Editing Your Book with Track Changes

When you work with an editor on your book, you will probably use the Track Changes feature in Microsoft Word. This can be a little daunting if you’ve never used it before, especially when you get a file back with more red on it than Sweeney Todd’s apron.

First, don’t panic. Remember your editor is there to help you, and those red marks are meant to be instructive, not destructive.

Schedule a time when you can go through your manuscript slowly. If there‘s a change you don’t understand, feel free to ask. Continue reading

Orlando: Editing Workshop

April 16 • 9 a.m.–4 p.m.

I’ll be teaching a full-day workshop hosted by the Central Florida chapter of American Christian Fiction Writers. I’m calling it “Systematic Editing,” but it’s based on my Edit Like a Pro: Elements of Fiction series. I’ll walk attendees through the rigorous process professional editors use to evaluate and edit novels. We’ll look at 10 elements of fiction: Continue reading

How Much You Can Expect to Pay an Editor

When I wrote about where to find a good editor, I alluded to $500 for copyediting of a 100,000-word epic fantasy novel being a low-ball budget. So what is the going rate for copyediting or other such services?

In their book APE: Author Publisher Entrepreneur, Guy Kawasaki and Shawn Welch cite $1,050 as a reasonable rate for copyediting a 60,000-word manuscript. They note that “some people might argue that our costs are too high.”

Editor Pay

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Well, maybe some people would. But at $35 per hour, the rate cited is smack in the middle of the range given by the Editorial Freelancers Association. Continue reading

What to Look for in an Editor

Choosing someone to edit your book is like choosing someone to perform surgery on your child. You need to trust them completely. So how can you be sure the person you’re hiring is qualified? If, as I said last week, you asked other writers for recommendations and checked references, that should go a long way. But if you’re choosing someone out of a directory, or someone you’ve connected with through social media but without a recommendation, what can you look for? Continue reading

How to Know When You’re Done Editing

As I noted when talking about editing a novel, writers often fall into an endless editing trap. You could go over your manuscript an infinite number of times and still find things to improve—or at least change.

A client and I once made two rounds of edits on his book. If he had asked for a third round, I would have had this talk with him, but he beat me to it. “How many times could we go back and forth like this?”

I said, “We have reached the point of diminishing returns.” He’s a finance guy, so he understood my meaning. There comes a time when further editing doesn’t produce a better book, it just produces a different book. Continue reading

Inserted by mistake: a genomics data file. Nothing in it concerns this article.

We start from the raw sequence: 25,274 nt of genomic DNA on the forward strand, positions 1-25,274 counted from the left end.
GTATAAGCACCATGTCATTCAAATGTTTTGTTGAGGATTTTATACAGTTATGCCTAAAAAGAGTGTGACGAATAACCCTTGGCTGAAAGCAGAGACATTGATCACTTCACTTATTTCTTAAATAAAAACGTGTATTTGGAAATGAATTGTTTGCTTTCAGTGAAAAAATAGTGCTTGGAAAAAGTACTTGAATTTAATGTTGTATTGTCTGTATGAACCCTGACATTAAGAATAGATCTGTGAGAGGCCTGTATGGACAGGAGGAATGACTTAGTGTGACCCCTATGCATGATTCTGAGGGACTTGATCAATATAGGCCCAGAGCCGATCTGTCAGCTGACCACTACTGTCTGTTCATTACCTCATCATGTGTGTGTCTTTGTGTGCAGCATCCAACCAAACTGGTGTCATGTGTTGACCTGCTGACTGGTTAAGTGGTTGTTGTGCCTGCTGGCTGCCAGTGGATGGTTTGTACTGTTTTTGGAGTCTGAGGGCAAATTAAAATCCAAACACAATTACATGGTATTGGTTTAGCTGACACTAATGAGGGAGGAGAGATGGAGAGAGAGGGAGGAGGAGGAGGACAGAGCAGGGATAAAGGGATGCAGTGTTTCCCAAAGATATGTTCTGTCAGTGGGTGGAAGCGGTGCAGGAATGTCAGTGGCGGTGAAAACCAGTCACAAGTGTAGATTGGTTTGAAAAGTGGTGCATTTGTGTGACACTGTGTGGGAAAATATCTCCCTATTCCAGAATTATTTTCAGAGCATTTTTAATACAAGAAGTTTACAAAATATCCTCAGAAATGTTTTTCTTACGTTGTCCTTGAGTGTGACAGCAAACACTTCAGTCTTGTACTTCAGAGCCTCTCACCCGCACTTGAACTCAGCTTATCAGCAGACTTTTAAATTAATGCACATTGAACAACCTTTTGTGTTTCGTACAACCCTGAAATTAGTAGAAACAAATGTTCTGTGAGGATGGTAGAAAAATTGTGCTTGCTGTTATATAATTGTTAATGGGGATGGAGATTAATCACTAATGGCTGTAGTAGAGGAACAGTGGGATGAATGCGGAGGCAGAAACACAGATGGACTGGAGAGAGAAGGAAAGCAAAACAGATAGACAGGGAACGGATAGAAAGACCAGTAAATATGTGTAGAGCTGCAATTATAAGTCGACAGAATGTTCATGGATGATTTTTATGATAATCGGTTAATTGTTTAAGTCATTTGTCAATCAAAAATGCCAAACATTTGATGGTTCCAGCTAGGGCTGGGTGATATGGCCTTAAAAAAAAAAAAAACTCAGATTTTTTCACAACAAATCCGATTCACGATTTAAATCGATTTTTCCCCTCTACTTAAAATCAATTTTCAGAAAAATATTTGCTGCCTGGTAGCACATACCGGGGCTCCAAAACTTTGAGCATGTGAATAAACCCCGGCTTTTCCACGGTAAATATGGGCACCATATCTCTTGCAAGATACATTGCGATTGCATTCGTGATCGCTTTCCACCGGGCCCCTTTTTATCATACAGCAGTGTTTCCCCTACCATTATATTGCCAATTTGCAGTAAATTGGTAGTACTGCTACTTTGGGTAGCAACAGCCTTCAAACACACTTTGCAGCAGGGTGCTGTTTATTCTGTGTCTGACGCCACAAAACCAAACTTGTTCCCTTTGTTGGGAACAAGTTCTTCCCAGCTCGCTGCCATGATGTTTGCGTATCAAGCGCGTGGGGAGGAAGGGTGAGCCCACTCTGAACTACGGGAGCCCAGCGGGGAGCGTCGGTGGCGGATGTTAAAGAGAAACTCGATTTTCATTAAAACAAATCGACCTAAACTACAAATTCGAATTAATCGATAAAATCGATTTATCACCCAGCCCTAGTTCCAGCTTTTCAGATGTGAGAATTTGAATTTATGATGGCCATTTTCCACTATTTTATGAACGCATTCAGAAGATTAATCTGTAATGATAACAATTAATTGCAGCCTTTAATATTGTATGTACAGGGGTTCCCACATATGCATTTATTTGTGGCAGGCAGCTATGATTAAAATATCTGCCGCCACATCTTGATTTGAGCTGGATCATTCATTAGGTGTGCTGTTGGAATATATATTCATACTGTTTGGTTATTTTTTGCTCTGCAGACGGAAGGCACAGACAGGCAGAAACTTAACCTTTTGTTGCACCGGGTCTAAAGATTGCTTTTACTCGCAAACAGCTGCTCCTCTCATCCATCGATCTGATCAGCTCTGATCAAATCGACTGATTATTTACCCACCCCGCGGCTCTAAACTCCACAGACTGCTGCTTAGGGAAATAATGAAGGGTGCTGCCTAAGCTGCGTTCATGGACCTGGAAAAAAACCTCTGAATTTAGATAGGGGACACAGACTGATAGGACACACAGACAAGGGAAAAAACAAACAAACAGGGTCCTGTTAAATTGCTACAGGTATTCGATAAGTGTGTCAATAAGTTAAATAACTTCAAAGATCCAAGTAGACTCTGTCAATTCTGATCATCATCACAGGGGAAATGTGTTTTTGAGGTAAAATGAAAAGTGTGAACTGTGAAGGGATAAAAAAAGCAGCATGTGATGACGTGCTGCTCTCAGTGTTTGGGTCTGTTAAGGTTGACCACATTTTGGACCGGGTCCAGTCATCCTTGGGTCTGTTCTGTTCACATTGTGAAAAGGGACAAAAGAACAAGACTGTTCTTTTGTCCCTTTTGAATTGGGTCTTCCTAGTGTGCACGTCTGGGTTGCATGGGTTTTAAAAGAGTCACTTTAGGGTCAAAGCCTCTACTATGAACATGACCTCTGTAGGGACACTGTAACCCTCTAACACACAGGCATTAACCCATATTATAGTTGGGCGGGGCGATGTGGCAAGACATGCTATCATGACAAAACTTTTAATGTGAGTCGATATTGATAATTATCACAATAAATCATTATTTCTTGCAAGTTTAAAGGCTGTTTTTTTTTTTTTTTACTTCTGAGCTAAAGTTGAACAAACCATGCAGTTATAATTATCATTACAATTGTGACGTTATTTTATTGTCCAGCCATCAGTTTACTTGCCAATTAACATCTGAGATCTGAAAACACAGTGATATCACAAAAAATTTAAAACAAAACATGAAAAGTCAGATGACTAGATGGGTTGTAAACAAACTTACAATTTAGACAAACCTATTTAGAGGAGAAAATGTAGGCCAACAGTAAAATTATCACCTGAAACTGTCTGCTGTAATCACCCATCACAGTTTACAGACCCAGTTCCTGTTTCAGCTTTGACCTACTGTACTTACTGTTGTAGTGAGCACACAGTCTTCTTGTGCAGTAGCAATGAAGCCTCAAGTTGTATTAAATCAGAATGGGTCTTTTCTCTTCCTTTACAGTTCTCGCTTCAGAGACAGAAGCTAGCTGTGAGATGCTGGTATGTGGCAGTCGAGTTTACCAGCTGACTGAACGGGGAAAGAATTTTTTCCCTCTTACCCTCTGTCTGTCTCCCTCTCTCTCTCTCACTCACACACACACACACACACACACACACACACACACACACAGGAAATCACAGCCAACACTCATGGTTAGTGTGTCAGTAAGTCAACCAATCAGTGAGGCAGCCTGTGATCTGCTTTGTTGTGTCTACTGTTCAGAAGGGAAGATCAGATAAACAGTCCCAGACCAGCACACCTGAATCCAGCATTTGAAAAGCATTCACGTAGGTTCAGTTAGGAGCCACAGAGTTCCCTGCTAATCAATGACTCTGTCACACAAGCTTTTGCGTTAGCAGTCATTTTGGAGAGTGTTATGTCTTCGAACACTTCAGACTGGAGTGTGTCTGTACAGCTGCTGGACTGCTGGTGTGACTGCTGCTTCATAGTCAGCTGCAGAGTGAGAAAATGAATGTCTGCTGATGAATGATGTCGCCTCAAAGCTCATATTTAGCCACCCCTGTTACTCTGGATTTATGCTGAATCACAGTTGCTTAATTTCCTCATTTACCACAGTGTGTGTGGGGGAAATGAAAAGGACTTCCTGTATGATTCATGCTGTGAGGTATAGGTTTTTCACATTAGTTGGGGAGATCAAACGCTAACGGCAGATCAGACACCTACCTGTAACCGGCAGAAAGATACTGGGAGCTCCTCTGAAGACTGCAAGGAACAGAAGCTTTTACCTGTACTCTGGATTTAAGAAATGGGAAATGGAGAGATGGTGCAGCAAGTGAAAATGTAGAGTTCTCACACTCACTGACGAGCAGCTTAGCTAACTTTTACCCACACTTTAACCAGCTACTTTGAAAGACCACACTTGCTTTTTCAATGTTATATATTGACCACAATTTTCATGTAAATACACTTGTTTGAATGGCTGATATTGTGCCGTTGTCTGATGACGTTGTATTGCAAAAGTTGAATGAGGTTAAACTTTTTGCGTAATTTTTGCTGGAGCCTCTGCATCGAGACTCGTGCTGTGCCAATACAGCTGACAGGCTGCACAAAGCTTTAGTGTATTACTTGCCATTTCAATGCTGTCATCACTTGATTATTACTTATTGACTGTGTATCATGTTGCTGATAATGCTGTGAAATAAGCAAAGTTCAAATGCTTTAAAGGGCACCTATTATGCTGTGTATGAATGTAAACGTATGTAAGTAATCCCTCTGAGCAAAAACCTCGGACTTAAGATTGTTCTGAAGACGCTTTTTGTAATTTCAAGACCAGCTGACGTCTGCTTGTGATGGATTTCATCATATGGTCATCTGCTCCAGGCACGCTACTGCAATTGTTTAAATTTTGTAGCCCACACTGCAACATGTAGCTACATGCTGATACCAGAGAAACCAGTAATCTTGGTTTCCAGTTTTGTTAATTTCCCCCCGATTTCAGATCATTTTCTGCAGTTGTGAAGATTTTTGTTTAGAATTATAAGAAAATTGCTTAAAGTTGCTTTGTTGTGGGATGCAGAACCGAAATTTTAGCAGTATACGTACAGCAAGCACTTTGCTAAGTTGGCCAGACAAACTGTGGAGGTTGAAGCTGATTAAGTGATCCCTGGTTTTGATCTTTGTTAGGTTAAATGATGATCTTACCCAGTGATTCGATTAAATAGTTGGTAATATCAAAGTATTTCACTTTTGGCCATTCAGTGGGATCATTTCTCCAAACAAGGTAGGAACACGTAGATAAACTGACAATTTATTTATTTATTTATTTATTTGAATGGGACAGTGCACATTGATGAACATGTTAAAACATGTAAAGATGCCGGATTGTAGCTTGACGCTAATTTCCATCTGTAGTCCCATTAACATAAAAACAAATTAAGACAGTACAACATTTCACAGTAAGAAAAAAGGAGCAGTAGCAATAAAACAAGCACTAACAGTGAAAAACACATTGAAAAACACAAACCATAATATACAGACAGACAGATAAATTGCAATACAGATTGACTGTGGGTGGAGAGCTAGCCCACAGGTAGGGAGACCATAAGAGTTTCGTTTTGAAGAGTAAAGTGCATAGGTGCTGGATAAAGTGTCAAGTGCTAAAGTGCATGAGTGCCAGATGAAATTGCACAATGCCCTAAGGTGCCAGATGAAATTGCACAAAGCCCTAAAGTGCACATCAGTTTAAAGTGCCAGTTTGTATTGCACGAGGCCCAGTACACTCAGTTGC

Identifying the Passive Voice

I’ve written before about When Passive Voice is Permissible. Strunk and White admit that “Use the active voice … does not, of course, mean that the writer should entirely discard the passive voice, which is frequently convenient and sometimes necessary.”

active passive voice

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But one of the biggest problems writers face in critique groups is the problem of partners who flag passages as “passive” when they’re really not. Often verbs of being (be, is, was) are flagged as “incorrect” or “passive.” They are not. They are not particularly strong verbs, but they are not passive in and of themselves. Continue reading

What Beta Readers Are and Why You Want Them

Once you have worked your way through the Elements of Nonfiction Editing Checklist, taking as many passes as needed to address the Personality, Presentation, Voice, Information, and Mechanics of your book, what next?

The first thing many writers do is run their manuscript past some beta readers or critique partners. Maybe both. These are two different things, so let me explain. Continue reading

When To Outsource Your Grammar

When we talk about the mechanics of a manuscript, we are ultimately talking about details: grammar, spelling, punctuation, and the like. Style is also a component of mechanics, as is manuscript format.

But remember that when I introduced the Elements of Nonfiction Editing Checklist I said it was in order of importance. There’s a reason Mechanics is the last category on the list. It’s the least important.

Which isn’t to say that it’s unimportant. Continue reading

Using Words as Words

Often when we’re writing nonfiction we need to refer to words in such a way that the term being used is itself the subject of the discussion, rather than the concept the term describes. If I say “My Sunday school students have difficulty understanding the concept of propitiation,” it means something very different from “English is her second language, so she has difficulty understanding the word propitiation.”

words

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When in your writing you need to discuss the word or phrase itself rather than the concept described by the term, put the term in italics. Continue reading

What Semicolons Are For

An editor once excised the semicolons from my writing with the marginal note “Death to semicolons.” He changed every one of them to a period.

Not every editor is so vehement about this much-maligned mark, but those who are may be provoked by the fact that so many writers don’t know how to use it properly.

Semicolon

This lack of accuracy may come about because some people learn that a comma is a pause and a period is a stop. One could readily deduce that a semicolon is somewhere in between.

Almost, but not quite. Continue reading